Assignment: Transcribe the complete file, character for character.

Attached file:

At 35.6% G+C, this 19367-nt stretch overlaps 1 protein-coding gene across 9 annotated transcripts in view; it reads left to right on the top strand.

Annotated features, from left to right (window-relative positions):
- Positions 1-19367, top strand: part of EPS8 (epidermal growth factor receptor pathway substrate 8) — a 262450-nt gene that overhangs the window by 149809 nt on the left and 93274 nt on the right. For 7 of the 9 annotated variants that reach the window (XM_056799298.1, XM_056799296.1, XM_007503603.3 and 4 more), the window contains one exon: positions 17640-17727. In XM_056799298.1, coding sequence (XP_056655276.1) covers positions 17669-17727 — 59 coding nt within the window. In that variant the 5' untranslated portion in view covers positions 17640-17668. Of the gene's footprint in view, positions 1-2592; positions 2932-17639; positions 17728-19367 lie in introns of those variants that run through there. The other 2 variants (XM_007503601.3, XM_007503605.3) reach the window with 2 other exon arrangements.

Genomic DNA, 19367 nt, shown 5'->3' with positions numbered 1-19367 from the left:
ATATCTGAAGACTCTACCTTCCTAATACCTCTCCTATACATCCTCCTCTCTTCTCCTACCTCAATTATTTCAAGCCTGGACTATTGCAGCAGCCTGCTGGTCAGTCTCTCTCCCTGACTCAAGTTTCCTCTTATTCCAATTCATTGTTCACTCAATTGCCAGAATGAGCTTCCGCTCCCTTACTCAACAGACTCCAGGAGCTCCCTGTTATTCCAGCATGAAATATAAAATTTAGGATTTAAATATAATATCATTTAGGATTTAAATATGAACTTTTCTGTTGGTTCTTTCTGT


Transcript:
At 35.6% G+C, this 19367-nt stretch overlaps 1 protein-coding gene across 9 annotated transcripts in view; it reads left to right on the top strand.

Annotated features, from left to right (window-relative positions):
- Positions 1-19367, top strand: part of EPS8 (epidermal growth factor receptor pathway substrate 8) — a 262450-nt gene that overhangs the window by 149809 nt on the left and 93274 nt on the right. For 7 of the 9 annotated variants that reach the window (XM_056799298.1, XM_056799296.1, XM_007503603.3 and 4 more), the window contains one exon: positions 17640-17727. In XM_056799298.1, coding sequence (XP_056655276.1) covers positions 17669-17727 — 59 coding nt within the window. In that variant the 5' untranslated portion in view covers positions 17640-17668. Of the gene's footprint in view, positions 1-2592; positions 2932-17639; positions 17728-19367 lie in introns of those variants that run through there. The other 2 variants (XM_007503601.3, XM_007503605.3) reach the window with 2 other exon arrangements.

Genomic DNA, 19367 nt, shown 5'->3' with positions numbered 1-19367 from the left:
ATATCTGAAGACTCTACCTTCCTAATACCTCTCCTATACATCCTCCTCTCTTCTCCTACCTCAATTATTTCAAGCCTGGACTATTGCAGCAGCCTGCTGGTCAGTCTCTCTCCCTGACTCAAGTTTCCTCTTATTCCAATTCATTGTTCACTCAATTGCCAGAATGAGCTTCCGCTCCCTTACTCAACAGACTCCAGGAGCTCCCTGTTATTCCAGCATGAAATATAAAATTTAGGATTTAAATATAATATCATTTAGGATTTAAATATGAACTTTTCTGTTGGTTCTTTCTGT